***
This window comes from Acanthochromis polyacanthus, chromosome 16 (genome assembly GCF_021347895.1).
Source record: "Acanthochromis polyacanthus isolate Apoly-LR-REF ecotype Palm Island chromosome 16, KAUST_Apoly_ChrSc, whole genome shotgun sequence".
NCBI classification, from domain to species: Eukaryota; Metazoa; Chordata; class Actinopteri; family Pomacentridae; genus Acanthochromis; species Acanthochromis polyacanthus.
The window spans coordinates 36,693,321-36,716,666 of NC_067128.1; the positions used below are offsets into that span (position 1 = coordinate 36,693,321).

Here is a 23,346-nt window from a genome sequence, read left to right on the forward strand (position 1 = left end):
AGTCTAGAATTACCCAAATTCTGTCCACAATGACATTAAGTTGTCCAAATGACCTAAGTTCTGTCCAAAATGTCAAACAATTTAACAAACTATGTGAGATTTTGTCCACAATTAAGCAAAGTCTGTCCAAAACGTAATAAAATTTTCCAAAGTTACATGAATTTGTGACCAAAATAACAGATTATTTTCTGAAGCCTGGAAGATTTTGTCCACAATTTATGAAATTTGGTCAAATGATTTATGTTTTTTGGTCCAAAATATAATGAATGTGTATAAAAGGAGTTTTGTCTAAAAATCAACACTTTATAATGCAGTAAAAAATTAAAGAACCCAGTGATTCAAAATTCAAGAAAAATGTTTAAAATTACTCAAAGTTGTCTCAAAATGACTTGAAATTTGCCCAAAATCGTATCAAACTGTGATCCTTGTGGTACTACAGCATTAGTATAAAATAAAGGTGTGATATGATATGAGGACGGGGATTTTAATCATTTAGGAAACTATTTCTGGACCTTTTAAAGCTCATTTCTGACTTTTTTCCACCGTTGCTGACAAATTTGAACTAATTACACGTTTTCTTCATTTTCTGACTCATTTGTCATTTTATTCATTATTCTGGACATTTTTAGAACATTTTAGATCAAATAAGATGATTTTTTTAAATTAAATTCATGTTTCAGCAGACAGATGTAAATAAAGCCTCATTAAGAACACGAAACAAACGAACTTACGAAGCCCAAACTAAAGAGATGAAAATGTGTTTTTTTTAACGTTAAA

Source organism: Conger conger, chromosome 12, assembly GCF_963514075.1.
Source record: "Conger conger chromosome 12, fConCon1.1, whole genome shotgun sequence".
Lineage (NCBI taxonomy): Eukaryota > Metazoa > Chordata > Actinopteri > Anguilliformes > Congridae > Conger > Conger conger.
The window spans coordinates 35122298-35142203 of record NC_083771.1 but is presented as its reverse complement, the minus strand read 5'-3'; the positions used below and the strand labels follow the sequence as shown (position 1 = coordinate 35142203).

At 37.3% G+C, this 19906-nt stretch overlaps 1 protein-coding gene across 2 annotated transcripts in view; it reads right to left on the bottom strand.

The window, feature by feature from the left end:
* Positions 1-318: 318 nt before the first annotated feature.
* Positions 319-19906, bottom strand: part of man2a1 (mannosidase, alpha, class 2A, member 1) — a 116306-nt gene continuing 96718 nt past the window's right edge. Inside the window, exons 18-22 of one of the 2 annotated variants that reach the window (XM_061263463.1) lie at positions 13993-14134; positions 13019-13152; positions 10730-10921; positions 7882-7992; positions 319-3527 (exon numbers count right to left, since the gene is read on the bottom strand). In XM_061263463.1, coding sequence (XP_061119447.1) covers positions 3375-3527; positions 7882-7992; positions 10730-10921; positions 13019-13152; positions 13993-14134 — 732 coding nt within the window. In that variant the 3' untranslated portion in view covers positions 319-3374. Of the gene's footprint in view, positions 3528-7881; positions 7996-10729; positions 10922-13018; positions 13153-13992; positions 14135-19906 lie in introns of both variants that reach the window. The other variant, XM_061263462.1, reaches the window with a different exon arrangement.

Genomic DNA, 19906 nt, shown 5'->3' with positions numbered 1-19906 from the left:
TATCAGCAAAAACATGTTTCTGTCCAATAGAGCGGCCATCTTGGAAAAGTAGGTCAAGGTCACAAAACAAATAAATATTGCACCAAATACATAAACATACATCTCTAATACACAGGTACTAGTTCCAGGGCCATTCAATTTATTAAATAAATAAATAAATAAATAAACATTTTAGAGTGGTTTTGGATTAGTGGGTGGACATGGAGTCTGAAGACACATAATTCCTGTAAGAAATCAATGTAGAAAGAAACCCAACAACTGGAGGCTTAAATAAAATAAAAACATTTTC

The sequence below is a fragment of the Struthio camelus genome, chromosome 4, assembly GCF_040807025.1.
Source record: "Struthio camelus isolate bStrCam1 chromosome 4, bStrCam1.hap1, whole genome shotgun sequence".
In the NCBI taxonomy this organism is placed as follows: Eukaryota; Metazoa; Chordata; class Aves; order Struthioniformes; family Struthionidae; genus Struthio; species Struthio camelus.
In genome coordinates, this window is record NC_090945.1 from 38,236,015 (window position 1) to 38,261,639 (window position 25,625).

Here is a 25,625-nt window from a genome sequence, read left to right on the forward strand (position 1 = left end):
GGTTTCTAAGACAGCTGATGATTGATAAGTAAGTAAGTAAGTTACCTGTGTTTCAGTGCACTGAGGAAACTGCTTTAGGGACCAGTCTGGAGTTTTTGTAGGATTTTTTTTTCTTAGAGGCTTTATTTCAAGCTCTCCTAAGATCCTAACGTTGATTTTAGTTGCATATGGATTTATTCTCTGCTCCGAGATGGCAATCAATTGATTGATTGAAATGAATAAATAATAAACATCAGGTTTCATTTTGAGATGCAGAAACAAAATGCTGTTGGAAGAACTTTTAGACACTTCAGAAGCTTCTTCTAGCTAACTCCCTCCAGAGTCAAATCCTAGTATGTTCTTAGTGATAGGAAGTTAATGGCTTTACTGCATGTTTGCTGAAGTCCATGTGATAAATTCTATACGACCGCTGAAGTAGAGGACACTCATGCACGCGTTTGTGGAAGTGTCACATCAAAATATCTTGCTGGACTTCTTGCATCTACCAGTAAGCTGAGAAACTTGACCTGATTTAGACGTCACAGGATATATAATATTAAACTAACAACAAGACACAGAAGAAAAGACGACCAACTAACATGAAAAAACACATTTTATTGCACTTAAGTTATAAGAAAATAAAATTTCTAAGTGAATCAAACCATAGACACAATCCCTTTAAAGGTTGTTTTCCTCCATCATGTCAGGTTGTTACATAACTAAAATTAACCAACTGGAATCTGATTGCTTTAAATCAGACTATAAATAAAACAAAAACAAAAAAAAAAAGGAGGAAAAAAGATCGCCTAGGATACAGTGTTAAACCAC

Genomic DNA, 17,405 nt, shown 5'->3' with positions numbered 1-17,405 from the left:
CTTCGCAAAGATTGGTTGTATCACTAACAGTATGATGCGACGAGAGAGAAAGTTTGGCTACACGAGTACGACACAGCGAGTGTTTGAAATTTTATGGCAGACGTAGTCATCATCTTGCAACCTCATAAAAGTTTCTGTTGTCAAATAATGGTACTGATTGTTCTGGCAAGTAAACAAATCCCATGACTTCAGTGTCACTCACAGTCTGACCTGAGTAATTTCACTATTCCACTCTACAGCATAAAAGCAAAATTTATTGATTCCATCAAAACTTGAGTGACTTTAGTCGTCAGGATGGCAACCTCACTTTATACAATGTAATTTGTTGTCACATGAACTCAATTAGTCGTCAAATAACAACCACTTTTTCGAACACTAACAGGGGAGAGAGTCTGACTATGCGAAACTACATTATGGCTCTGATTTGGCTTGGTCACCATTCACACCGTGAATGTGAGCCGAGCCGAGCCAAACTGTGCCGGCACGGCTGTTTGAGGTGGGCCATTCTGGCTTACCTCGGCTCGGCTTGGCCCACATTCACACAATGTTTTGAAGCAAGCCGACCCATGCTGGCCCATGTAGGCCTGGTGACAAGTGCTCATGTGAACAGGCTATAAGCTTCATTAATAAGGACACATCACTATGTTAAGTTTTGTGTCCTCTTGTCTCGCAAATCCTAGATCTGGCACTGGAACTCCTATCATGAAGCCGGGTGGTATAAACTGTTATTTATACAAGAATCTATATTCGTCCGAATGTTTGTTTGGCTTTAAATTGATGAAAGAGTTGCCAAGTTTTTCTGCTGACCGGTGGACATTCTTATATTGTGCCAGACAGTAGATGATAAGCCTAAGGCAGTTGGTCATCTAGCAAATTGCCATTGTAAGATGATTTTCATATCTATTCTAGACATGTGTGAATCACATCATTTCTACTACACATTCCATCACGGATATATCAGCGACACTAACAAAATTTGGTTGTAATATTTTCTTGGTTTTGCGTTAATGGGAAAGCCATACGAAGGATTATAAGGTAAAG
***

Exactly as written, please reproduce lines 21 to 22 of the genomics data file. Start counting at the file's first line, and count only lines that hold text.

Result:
Here is a 25,625-nt window from a genome sequence, read left to right on the forward strand (position 1 = left end):
GGTTTCTAAGACAGCTGATGATTGATAAGTAAGTAAGTAAGTTACCTGTGTTTCAGTGCACTGAGGAAACTGCTTTAGGGACCAGTCTGGAGTTTTTGTAGGATTTTTTTTTCTTAGAGGCTTTATTTCAAGCTCTCCTAAGATCCTAACGTTGATTTTAGTTGCATATGGATTTATTCTCTGCTCCGAGATGGCAATCAATTGATTGATTGAAATGAATAAATAATAAACATCAGGTTTCATTTTGAGATGCAGAAACAAAATGCTGTTGGAAGAACTTTTAGACACTTCAGAAGCTTCTTCTAGCTAACTCCCTCCAGAGTCAAATCCTAGTATGTTCTTAGTGATAGGAAGTTAATGGCTTTACTGCATGTTTGCTGAAGTCCATGTGATAAATTCTATACGACCGCTGAAGTAGAGGACACTCATGCACGCGTTTGTGGAAGTGTCACATCAAAATATCTTGCTGGACTTCTTGCATCTACCAGTAAGCTGAGAAACTTGACCTGATTTAGACGTCACAGGATATATAATATTAAACTAACAACAAGACACAGAAGAAAAGACGACCAACTAACATGAAAAAACACATTTTATTGCACTTAAGTTATAAGAAAATAAAATTTCTAAGTGAATCAAACCATAGACACAATCCCTTTAAAGGTTGTTTTCCTCCATCATGTCAGGTTGTTACATAACTAAAATTAACCAACTGGAATCTGATTGCTTTAAATCAGACTATAAATAAAACAAAAACAAAAAAAAAAAGGAGGAAAAAAGATCGCCTAGGATACAGTGTTAAACCAC